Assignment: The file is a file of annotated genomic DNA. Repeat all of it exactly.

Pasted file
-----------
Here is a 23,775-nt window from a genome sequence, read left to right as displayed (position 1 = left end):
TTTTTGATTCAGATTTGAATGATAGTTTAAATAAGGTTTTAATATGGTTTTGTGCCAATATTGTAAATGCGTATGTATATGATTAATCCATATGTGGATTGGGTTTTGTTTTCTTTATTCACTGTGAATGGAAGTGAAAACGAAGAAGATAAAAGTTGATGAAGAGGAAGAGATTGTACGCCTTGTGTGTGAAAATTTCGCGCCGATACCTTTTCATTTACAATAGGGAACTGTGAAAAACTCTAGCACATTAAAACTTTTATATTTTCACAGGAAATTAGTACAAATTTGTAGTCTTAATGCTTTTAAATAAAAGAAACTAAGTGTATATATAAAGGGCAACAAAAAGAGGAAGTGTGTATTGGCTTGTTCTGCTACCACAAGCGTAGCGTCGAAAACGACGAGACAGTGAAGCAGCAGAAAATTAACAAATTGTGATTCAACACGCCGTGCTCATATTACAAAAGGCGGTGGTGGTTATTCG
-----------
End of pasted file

Here is a 23,775-nt window from a genome sequence, read left to right as displayed (position 1 = left end):
TTTTTGATTCAGATTTGAATGATAGTTTAAATAAGGTTTTAATATGGTTTTGTGCCAATATTGTAAATGCGTATGTATATGATTAATCCATATGTGGATTGGGTTTTGTTTTCTTTATTCACTGTGAATGGAAGTGAAAACGAAGAAGATAAAAGTTGATGAAGAGGAAGAGATTGTACGCCTTGTGTGTGAAAATTTCGCGCCGATACCTTTTCATTTACAATAGGGAACTGTGAAAAACTCTAGCACATTAAAACTTTTATATTTTCACAGGAAATTAGTACAAATTTGTAGTCTTAATGCTTTTAAATAAAAGAAACTAAGTGTATATATAAAGGGCAACAAAAAGAGGAAGTGTGTATTGGCTTGTTCTGCTACCACAAGCGTAGCGTCGAAAACGACGAGACAGTGAAGCAGCAGAAAATTAACAAATTGTGATTCAACACGCCGTGCTCATATTACAAAAGGCGGTGGTGGTTATTCG